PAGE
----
Disability Discrimination

The Employment Appeal Tribunal (EAT) has confirmed, in Newcastle upon Tyne Hospitals NHS Foundation Trust-v-Bagley, that delays to Permanent Injury Benefit (PIB) and inadequacies in processing a PIB application do not constitute failures to make reasonable adjustments.


Mrs Bagley, a Radiographer, suffered an arm injury at work in 2008. That injury constituted a disability within the meaning of the Disability Discrimination Act (now the Equality Act). She received Temporary Injury Allowance (TIA) (which tops up sick pay to 85% of salary in the case of work-related injuries) and some Industrial Injury state benefits until March 2009, when Occupational Health recommended a phased return to work. During that phased return, Mrs B supplemented her income using accrued (paid) annual leave, as TIA is not payable if staff are working.

Mrs B was concerned that she would not be able to return to work full-time and would face a drop in her earnings. Her financial circumstances precluded her from agreeing to part-time work.  She therefore went on to request Permanent Injury Benefit (PIB) (this tops up salary to a maximum of 85% and is payable by the NHS Pensions Agency, if an injury causes termination of employment or a permanent reduction in earning ability).

Subsequently, Mrs B went on sick leave and again received TIA.  In the meantime, her PIB application was incorrectly processed by the Trust, causing some delays.  Due to her continuing sickness absence, Mrs B was referred to Occupational Health and there was some exploration of redeployment but her health had worsened and, by August 2012, Mrs Bagley was unfit for work of any sort.   Upon the consequent termination of her employment, Mrs B’s TIA ended and she received PIB.  Mrs B brought an ET claim of disability discrimination including a claim for a failure to make reasonable adjustments.

The Employment Tribunal (ET) found that the Trust had failed to make a number of reasonable adjustments including:

  • Paying TIA or PIB or an equivalent to supplement her earnings during her phased return;
  • Permitting PIB applications to be undertaken by junior staff and not chasing up matters; and
  • Failing to support Mrs B “through a maze of policies”.

The ET went on to find that Mrs B was entitled to £30,000 compensation for injury to feelings and a further £10,000 in aggravated damages on the ground that the Trust had acted in a high handed manner by failing to admit she was disabled until six months after the ET1 was submitted.

The Trust appealed to the EAT, which upheld the appeal. The EAT found that the Trust had not failed to make reasonable adjustments and also that the ET had made an excessive and disproportionate award to Mrs B.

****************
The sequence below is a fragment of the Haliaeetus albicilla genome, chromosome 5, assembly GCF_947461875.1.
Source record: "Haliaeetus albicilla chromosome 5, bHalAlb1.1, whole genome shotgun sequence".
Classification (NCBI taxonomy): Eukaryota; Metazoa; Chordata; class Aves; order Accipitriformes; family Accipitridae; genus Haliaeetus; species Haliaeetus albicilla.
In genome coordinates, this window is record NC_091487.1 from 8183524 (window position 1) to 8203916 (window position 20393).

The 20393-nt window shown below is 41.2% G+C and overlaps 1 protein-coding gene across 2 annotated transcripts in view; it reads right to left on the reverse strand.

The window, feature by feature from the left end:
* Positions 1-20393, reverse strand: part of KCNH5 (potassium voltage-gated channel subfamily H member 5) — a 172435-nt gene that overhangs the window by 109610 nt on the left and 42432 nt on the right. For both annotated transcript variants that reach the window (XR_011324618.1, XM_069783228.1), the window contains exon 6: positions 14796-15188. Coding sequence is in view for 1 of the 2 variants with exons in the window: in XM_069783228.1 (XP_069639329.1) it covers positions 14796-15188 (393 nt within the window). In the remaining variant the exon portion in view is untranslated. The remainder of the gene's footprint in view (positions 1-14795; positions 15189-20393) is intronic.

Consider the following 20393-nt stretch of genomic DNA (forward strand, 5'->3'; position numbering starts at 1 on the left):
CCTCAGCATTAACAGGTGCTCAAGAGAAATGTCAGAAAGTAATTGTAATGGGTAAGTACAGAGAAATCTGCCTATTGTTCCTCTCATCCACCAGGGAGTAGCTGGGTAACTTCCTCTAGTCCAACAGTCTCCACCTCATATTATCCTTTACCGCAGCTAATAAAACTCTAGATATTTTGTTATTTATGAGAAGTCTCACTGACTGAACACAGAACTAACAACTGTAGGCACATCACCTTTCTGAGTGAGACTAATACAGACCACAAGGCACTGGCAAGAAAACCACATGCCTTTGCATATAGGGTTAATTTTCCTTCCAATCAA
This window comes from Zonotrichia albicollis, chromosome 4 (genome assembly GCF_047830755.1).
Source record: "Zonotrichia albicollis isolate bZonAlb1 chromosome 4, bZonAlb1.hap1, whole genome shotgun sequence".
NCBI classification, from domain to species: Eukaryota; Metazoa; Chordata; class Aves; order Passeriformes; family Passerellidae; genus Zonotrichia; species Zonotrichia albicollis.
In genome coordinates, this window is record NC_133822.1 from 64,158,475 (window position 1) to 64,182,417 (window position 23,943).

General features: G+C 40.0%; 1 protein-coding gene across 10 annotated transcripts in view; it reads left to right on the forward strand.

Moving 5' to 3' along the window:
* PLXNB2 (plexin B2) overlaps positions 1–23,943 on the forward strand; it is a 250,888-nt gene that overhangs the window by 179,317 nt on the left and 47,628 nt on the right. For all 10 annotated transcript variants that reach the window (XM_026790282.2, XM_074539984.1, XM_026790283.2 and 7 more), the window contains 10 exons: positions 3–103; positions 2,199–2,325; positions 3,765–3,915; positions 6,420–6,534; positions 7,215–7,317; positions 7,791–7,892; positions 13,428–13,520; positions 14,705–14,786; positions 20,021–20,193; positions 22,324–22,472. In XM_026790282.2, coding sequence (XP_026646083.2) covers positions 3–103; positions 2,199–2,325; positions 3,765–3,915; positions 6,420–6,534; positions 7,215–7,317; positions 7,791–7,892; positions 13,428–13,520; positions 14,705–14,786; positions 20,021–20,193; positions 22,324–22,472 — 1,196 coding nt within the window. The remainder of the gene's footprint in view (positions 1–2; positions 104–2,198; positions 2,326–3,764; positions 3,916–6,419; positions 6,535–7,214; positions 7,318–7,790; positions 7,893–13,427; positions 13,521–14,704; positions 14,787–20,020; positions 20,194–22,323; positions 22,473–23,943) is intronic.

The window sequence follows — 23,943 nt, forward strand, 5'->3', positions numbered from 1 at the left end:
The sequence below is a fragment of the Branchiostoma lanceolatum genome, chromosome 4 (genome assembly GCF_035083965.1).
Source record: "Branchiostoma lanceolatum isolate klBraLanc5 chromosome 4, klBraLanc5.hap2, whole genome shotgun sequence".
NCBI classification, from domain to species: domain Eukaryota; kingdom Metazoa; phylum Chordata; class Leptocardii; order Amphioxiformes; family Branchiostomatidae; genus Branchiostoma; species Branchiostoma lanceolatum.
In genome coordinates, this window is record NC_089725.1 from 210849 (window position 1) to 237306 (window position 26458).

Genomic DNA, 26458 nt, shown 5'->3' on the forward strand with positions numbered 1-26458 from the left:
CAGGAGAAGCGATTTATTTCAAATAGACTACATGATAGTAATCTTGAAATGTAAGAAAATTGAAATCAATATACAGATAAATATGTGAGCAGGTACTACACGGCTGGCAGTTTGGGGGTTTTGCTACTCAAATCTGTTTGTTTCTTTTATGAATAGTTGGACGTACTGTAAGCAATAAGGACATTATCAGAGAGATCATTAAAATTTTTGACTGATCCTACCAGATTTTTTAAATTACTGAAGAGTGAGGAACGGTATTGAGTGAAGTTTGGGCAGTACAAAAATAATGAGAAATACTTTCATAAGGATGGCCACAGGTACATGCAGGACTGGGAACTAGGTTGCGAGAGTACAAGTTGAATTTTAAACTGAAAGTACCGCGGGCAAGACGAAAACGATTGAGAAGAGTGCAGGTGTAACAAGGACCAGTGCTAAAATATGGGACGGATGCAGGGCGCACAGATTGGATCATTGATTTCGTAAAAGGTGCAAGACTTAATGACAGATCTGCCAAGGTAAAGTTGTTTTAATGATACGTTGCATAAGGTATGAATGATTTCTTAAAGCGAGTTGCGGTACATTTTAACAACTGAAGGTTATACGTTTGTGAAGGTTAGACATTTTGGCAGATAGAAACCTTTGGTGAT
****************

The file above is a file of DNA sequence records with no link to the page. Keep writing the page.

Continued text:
The EAT reiterated that the duty to make reasonable adjustments is a duty to “assist a disabled person” but to take steps to stop or overcome any substantial disadvantage suffered by the application of a “provision, criteria or practice” (PCP). Where a non-disabled person is affected by the PCP in the same way, there is no comparative disadvantage and no duty to make reasonable adjustments.

The EAT found that treating a PIB application as routine and allocating them to a junior employee could not “sensibly be said to be a PCP at all”. There was no disadvantage to Mrs B in the delays in processing her PIB application – she was still in receipt of TIA and a return to work was available.

In relation to the alleged PCP (failing to supplement part-time earnings during a phased return), the EAT confirmed there was no failure to make a reasonable adjustment.  Mrs B was in the same position as anyone else wanting to return to work part-time and paying her 85% of her salary for 60% of her working time was not reasonable due to the implications for other employees working part-time.  Mrs B, of course, had not returned to work part-time due to her financial circumstances.

The EAT also found that the ET awards were excessive or perverse and that the ET had taken a disproportionate view of the Trust’s actions.


The EAT decision is welcome news to employers as it reiterates other recent decisions on the scope of the duty to make reasonable adjustments, specifically that this does not involve a general duty to support disabled staff.

In addition the case confirms that inefficiency by an HR department is unlikely to amount to a PCP, and in any event such an issue would affect disabled and non-disabled staff in the same way. Further, the offer of a phased return to work (customary in long-term absence situations) may be a reasonable adjustment but that does not mean employers have to pay staff for their normal hours (i.e. for work they do not do).